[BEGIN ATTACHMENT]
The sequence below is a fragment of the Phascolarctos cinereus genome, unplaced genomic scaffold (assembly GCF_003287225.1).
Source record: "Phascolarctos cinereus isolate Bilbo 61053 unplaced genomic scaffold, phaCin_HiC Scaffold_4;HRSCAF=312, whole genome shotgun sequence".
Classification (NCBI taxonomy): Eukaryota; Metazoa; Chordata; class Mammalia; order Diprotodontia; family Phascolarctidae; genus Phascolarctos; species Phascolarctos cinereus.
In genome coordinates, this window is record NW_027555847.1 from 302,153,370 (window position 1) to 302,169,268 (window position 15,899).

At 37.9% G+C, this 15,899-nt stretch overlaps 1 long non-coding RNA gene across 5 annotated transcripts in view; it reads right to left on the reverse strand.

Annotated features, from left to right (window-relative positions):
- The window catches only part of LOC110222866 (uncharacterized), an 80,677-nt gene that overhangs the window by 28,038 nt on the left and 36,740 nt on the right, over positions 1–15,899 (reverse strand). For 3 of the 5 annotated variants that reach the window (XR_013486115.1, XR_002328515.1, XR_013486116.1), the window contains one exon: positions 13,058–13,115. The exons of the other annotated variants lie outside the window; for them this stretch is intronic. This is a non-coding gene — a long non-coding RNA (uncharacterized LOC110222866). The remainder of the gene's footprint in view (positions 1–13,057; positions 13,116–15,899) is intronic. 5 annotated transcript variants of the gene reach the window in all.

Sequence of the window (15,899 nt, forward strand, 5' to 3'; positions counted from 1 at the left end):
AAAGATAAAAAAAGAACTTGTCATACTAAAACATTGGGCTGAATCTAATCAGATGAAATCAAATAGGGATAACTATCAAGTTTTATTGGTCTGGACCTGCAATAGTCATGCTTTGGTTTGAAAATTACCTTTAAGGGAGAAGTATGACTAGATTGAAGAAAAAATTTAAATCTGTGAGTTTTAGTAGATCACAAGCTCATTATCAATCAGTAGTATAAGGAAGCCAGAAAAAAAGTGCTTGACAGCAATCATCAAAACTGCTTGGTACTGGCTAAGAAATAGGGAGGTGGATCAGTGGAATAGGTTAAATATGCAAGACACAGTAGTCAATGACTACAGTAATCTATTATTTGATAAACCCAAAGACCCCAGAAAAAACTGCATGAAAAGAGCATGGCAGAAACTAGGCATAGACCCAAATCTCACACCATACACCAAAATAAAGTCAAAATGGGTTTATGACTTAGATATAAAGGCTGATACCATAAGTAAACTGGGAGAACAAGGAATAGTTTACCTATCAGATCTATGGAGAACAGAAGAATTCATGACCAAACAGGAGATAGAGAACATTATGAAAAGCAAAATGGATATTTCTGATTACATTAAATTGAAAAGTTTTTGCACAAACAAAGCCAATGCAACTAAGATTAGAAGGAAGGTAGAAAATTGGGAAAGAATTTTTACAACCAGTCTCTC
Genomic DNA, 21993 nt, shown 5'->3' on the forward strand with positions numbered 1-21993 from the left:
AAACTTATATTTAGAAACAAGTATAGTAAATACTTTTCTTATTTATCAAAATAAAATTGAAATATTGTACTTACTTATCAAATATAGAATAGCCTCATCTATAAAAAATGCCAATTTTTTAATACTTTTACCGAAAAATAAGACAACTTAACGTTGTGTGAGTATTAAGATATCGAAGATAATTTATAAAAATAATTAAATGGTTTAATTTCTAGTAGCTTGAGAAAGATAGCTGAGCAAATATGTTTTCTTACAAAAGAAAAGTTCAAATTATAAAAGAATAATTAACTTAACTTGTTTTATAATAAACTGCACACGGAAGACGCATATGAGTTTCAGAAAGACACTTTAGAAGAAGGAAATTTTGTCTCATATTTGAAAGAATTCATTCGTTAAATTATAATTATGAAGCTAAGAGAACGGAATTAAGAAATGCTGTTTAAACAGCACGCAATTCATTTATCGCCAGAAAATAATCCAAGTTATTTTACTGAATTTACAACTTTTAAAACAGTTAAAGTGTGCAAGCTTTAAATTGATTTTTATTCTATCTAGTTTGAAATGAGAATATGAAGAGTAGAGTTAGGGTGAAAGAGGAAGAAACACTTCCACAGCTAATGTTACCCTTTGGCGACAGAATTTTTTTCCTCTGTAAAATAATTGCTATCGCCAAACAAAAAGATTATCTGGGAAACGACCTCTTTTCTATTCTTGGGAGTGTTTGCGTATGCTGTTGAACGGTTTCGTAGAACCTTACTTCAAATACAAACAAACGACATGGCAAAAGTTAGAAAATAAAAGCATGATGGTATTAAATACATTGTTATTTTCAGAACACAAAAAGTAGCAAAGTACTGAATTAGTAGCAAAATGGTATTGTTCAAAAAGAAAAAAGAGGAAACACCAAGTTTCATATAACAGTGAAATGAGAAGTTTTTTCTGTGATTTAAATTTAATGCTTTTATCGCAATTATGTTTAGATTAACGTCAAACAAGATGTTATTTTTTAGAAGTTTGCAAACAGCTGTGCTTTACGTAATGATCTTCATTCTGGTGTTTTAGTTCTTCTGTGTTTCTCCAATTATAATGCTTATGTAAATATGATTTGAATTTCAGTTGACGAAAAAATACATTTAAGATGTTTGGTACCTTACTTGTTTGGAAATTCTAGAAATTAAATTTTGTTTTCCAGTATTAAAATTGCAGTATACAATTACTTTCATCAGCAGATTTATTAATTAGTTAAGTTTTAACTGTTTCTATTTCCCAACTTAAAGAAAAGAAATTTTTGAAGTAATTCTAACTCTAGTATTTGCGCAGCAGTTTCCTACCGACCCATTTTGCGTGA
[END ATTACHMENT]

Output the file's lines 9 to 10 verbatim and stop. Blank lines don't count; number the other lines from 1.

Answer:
AAAGATAAAAAAAGAACTTGTCATACTAAAACATTGGGCTGAATCTAATCAGATGAAATCAAATAGGGATAACTATCAAGTTTTATTGGTCTGGACCTGCAATAGTCATGCTTTGGTTTGAAAATTACCTTTAAGGGAGAAGTATGACTAGATTGAAGAAAAAATTTAAATCTGTGAGTTTTAGTAGATCACAAGCTCATTATCAATCAGTAGTATAAGGAAGCCAGAAAAAAAGTGCTTGACAGCAATCATCAAAACTGCTTGGTACTGGCTAAGAAATAGGGAGGTGGATCAGTGGAATAGGTTAAATATGCAAGACACAGTAGTCAATGACTACAGTAATCTATTATTTGATAAACCCAAAGACCCCAGAAAAAACTGCATGAAAAGAGCATGGCAGAAACTAGGCATAGACCCAAATCTCACACCATACACCAAAATAAAGTCAAAATGGGTTTATGACTTAGATATAAAGGCTGATACCATAAGTAAACTGGGAGAACAAGGAATAGTTTACCTATCAGATCTATGGAGAACAGAAGAATTCATGACCAAACAGGAGATAGAGAACATTATGAAAAGCAAAATGGATATTTCTGATTACATTAAATTGAAAAGTTTTTGCACAAACAAAGCCAATGCAACTAAGATTAGAAGGAAGGTAGAAAATTGGGAAAGAATTTTTACAACCAGTCTCTC
Genomic DNA, 21993 nt, shown 5'->3' on the forward strand with positions numbered 1-21993 from the left: